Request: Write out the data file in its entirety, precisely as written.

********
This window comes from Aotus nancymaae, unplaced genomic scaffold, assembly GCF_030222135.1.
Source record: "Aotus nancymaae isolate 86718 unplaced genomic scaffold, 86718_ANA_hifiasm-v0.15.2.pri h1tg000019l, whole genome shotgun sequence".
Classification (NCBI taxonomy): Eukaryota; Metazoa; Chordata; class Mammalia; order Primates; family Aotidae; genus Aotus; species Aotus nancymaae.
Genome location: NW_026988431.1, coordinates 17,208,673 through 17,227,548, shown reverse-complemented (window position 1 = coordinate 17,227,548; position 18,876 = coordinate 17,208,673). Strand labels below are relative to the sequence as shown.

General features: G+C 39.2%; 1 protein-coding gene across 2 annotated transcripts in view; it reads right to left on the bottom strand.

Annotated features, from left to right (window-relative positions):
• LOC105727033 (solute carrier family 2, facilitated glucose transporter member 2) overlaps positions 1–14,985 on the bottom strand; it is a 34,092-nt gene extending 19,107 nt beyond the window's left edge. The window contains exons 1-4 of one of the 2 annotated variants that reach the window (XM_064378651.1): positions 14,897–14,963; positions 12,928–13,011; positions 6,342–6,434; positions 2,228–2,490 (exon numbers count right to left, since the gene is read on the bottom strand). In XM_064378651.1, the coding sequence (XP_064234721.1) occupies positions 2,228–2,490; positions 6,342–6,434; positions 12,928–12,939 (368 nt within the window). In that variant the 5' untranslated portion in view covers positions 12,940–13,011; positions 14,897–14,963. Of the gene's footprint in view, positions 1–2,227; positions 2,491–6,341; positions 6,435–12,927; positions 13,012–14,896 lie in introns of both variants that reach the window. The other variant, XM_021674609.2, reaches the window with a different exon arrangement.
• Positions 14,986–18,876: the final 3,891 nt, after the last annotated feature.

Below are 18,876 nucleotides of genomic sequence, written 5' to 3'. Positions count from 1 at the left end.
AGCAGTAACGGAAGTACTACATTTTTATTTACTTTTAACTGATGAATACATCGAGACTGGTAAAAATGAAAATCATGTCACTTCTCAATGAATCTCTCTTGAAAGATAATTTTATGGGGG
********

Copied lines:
This window comes from Aotus nancymaae, unplaced genomic scaffold, assembly GCF_030222135.1.
Source record: "Aotus nancymaae isolate 86718 unplaced genomic scaffold, 86718_ANA_hifiasm-v0.15.2.pri h1tg000019l, whole genome shotgun sequence".
Classification (NCBI taxonomy): Eukaryota; Metazoa; Chordata; class Mammalia; order Primates; family Aotidae; genus Aotus; species Aotus nancymaae.
Genome location: NW_026988431.1, coordinates 17,208,673 through 17,227,548, shown reverse-complemented (window position 1 = coordinate 17,227,548; position 18,876 = coordinate 17,208,673). Strand labels below are relative to the sequence as shown.

General features: G+C 39.2%; 1 protein-coding gene across 2 annotated transcripts in view; it reads right to left on the bottom strand.

Annotated features, from left to right (window-relative positions):
• LOC105727033 (solute carrier family 2, facilitated glucose transporter member 2) overlaps positions 1–14,985 on the bottom strand; it is a 34,092-nt gene extending 19,107 nt beyond the window's left edge. The window contains exons 1-4 of one of the 2 annotated variants that reach the window (XM_064378651.1): positions 14,897–14,963; positions 12,928–13,011; positions 6,342–6,434; positions 2,228–2,490 (exon numbers count right to left, since the gene is read on the bottom strand). In XM_064378651.1, the coding sequence (XP_064234721.1) occupies positions 2,228–2,490; positions 6,342–6,434; positions 12,928–12,939 (368 nt within the window). In that variant the 5' untranslated portion in view covers positions 12,940–13,011; positions 14,897–14,963. Of the gene's footprint in view, positions 1–2,227; positions 2,491–6,341; positions 6,435–12,927; positions 13,012–14,896 lie in introns of both variants that reach the window. The other variant, XM_021674609.2, reaches the window with a different exon arrangement.
• Positions 14,986–18,876: the final 3,891 nt, after the last annotated feature.

Below are 18,876 nucleotides of genomic sequence, written 5' to 3'. Positions count from 1 at the left end.
AGCAGTAACGGAAGTACTACATTTTTATTTACTTTTAACTGATGAATACATCGAGACTGGTAAAAATGAAAATCATGTCACTTCTCAATGAATCTCTCTTGAAAGATAATTTTATGGGGG